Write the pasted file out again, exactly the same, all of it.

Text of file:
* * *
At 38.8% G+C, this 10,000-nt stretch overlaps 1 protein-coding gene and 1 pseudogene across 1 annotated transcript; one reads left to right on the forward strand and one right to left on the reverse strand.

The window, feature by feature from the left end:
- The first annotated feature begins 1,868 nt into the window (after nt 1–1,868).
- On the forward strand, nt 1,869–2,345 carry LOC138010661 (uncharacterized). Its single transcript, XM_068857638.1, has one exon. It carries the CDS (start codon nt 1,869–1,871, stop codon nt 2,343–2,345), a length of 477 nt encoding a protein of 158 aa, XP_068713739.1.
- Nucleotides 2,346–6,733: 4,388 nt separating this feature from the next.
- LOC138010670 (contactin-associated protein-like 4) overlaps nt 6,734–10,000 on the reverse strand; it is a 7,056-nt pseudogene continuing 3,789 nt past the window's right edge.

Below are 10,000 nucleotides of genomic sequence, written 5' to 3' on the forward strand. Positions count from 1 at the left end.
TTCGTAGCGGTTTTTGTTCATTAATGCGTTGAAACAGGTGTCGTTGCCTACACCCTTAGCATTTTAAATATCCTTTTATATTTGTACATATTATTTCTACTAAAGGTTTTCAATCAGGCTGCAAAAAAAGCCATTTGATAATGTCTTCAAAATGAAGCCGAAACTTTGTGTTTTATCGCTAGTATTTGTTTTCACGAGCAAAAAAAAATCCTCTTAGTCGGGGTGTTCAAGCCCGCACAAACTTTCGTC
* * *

At 38.8% G+C, this 10,000-nt stretch overlaps 1 protein-coding gene and 1 pseudogene across 1 annotated transcript; one reads left to right on the forward strand and one right to left on the reverse strand.

The window, feature by feature from the left end:
- The first annotated feature begins 1,868 nt into the window (after nt 1–1,868).
- On the forward strand, nt 1,869–2,345 carry LOC138010661 (uncharacterized). Its single transcript, XM_068857638.1, has one exon. It carries the CDS (start codon nt 1,869–1,871, stop codon nt 2,343–2,345), a length of 477 nt encoding a protein of 158 aa, XP_068713739.1.
- Nucleotides 2,346–6,733: 4,388 nt separating this feature from the next.
- LOC138010670 (contactin-associated protein-like 4) overlaps nt 6,734–10,000 on the reverse strand; it is a 7,056-nt pseudogene continuing 3,789 nt past the window's right edge.

Below are 10,000 nucleotides of genomic sequence, written 5' to 3' on the forward strand. Positions count from 1 at the left end.
TTCGTAGCGGTTTTTGTTCATTAATGCGTTGAAACAGGTGTCGTTGCCTACACCCTTAGCATTTTAAATATCCTTTTATATTTGTACATATTATTTCTACTAAAGGTTTTCAATCAGGCTGCAAAAAAAGCCATTTGATAATGTCTTCAAAATGAAGCCGAAACTTTGTGTTTTATCGCTAGTATTTGTTTTCACGAGCAAAAAAAAATCCTCTTAGTCGGGGTGTTCAAGCCCGCACAAACTTTCGTC